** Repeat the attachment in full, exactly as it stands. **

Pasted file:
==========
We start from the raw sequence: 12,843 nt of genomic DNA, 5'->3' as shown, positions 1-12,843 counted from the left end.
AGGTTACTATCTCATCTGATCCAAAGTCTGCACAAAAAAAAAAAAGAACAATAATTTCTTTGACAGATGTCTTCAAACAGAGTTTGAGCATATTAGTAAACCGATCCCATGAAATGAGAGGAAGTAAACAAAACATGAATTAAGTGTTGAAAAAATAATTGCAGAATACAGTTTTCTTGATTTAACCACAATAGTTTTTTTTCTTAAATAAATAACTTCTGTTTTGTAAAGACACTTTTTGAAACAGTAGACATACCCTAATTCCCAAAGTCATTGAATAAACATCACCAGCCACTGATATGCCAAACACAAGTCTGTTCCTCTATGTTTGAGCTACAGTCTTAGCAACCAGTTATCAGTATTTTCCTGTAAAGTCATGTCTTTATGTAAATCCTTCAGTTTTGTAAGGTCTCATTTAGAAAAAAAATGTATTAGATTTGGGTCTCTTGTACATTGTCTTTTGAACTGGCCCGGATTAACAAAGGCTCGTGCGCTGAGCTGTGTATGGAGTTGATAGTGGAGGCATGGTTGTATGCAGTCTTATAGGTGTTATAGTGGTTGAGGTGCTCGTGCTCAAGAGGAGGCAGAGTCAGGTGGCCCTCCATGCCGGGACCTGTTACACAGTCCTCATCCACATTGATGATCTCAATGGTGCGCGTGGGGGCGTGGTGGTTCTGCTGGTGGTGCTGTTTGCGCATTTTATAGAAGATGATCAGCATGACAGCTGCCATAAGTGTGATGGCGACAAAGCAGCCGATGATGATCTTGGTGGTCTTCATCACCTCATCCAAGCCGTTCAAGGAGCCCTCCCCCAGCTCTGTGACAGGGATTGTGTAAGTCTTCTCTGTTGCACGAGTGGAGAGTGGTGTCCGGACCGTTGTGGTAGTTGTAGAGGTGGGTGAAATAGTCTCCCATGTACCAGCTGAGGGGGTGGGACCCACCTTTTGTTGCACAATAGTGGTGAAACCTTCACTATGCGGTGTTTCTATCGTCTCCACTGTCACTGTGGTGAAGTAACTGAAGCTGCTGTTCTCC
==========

We start from the raw sequence: 12,843 nt of genomic DNA, 5'->3' as shown, positions 1-12,843 counted from the left end.
AGGTTACTATCTCATCTGATCCAAAGTCTGCACAAAAAAAAAAAAGAACAATAATTTCTTTGACAGATGTCTTCAAACAGAGTTTGAGCATATTAGTAAACCGATCCCATGAAATGAGAGGAAGTAAACAAAACATGAATTAAGTGTTGAAAAAATAATTGCAGAATACAGTTTTCTTGATTTAACCACAATAGTTTTTTTTCTTAAATAAATAACTTCTGTTTTGTAAAGACACTTTTTGAAACAGTAGACATACCCTAATTCCCAAAGTCATTGAATAAACATCACCAGCCACTGATATGCCAAACACAAGTCTGTTCCTCTATGTTTGAGCTACAGTCTTAGCAACCAGTTATCAGTATTTTCCTGTAAAGTCATGTCTTTATGTAAATCCTTCAGTTTTGTAAGGTCTCATTTAGAAAAAAAATGTATTAGATTTGGGTCTCTTGTACATTGTCTTTTGAACTGGCCCGGATTAACAAAGGCTCGTGCGCTGAGCTGTGTATGGAGTTGATAGTGGAGGCATGGTTGTATGCAGTCTTATAGGTGTTATAGTGGTTGAGGTGCTCGTGCTCAAGAGGAGGCAGAGTCAGGTGGCCCTCCATGCCGGGACCTGTTACACAGTCCTCATCCACATTGATGATCTCAATGGTGCGCGTGGGGGCGTGGTGGTTCTGCTGGTGGTGCTGTTTGCGCATTTTATAGAAGATGATCAGCATGACAGCTGCCATAAGTGTGATGGCGACAAAGCAGCCGATGATGATCTTGGTGGTCTTCATCACCTCATCCAAGCCGTTCAAGGAGCCCTCCCCCAGCTCTGTGACAGGGATTGTGTAAGTCTTCTCTGTTGCACGAGTGGAGAGTGGTGTCCGGACCGTTGTGGTAGTTGTAGAGGTGGGTGAAATAGTCTCCCATGTACCAGCTGAGGGGGTGGGACCCACCTTTTGTTGCACAATAGTGGTGAAACCTTCACTATGCGGTGTTTCTATCGTCTCCACTGTCACTGTGGTGAAGTAACTGAAGCTGCTGTTCTCC